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am 9. Juli 1998
Reading a Hundred Years of Solitude is a total experience that dominates one's existence while engaged in it. It was even better the second time I read it, and I rarely read a book twice. Garcia Marquez sets a standard for this genre of magical realism that authors, like Rushdie, try to match, but so far no one has come close. The evolution of Macondo and the Buendia family is so alive and captivating with it's tale of tragedy laced with humor as the modern world invades it. Melquiadez, the visiting gypsy also plays a major role, and one is haunted by his presence even after his death. If you haven't read this book, your missing a major work in 20th century literature. This book will become one of the great classics of all times. To read it in Spanish must be even more of an experience, but the English translation is excellent. Just writing this review makes me want to read it a third time, there's so much going on, the reader is never bored.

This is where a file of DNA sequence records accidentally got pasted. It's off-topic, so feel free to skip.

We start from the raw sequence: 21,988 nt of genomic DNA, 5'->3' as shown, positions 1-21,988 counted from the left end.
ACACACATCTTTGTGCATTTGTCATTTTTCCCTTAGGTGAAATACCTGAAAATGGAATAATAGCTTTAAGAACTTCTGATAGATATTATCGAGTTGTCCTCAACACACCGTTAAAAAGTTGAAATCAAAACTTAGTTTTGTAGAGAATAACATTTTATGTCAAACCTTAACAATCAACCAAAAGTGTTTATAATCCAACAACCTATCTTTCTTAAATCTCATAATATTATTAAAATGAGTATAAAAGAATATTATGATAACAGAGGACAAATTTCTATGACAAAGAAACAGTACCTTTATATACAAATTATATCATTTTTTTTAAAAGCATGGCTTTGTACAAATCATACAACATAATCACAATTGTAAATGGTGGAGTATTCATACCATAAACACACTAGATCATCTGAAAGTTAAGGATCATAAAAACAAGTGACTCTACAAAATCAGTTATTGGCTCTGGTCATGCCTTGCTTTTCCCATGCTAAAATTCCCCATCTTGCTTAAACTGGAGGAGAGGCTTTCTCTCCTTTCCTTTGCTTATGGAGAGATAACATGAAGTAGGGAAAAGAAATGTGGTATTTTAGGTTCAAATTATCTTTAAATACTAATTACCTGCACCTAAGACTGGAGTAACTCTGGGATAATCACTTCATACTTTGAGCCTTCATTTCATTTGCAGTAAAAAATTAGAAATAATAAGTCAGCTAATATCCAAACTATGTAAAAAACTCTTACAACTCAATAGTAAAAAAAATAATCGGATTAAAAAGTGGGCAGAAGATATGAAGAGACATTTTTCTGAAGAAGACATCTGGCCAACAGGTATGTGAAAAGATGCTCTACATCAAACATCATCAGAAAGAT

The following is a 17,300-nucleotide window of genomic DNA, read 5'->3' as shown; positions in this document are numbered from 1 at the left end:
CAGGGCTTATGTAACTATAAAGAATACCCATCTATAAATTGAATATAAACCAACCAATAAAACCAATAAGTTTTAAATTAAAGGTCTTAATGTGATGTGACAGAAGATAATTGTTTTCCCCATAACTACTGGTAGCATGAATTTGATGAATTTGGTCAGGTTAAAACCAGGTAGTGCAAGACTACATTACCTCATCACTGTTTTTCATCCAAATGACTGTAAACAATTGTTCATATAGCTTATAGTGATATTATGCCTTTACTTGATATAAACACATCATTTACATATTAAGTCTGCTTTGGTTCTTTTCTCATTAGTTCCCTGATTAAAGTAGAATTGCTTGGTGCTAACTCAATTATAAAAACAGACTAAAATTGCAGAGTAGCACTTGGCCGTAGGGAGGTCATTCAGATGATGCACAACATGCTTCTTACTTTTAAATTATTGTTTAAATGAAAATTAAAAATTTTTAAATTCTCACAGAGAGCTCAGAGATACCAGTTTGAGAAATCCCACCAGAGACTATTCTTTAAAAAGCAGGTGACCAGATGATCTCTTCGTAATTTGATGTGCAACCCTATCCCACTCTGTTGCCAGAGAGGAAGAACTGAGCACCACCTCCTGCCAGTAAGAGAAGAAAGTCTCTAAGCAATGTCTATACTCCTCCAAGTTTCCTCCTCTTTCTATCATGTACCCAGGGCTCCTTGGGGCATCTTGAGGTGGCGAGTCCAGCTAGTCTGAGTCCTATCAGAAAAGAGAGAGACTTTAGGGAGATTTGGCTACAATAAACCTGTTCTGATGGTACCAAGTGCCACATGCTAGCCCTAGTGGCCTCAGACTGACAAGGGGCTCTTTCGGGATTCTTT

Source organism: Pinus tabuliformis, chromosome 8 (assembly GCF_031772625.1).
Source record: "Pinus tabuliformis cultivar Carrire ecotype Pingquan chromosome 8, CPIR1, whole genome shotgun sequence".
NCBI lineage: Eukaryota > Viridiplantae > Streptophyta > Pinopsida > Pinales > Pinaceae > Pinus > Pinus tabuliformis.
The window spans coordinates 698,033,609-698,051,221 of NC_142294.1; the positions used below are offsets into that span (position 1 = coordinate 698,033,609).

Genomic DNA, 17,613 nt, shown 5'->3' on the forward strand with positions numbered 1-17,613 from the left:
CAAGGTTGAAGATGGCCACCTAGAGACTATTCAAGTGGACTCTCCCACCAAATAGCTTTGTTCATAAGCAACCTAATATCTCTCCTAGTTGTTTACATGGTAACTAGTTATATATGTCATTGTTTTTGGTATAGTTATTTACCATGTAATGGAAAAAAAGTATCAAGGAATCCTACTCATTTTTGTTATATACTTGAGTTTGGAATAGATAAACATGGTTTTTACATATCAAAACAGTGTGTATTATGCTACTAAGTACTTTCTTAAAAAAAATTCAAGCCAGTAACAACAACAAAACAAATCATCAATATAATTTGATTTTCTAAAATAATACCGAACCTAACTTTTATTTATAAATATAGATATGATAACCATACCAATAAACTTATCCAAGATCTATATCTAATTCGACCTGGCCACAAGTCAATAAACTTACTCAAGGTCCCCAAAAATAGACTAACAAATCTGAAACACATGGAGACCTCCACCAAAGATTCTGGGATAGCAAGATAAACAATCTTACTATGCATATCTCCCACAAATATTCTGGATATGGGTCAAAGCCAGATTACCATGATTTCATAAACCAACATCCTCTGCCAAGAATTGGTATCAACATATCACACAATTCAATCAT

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am 12. Januar 2000
One has to be in the proper frame of mind to read this. Hence, after several "false starts" (caused by the extraordinarily long sentences, convoluted paragraphs and compounded with severe irritation that the names the characters are identical), I finally started reading this book properly four days ago and could not put it down until last night.
And what a great experience this book is. With unforgettable characters, set against a setting fertile with imagination. The richness of the plot entices and weaves the reader into a rich, magical world, and the reader's definition of reality is temporarily suspended in the pages of this masterpiece.
I would not recommend this book to everyone, only to those who can appreciate and recognise truly great literature, and those with the patience and forebearance to succumb to the unlikely, passionate, warped, tragic, amusing and wonderful world conjured by Marquez.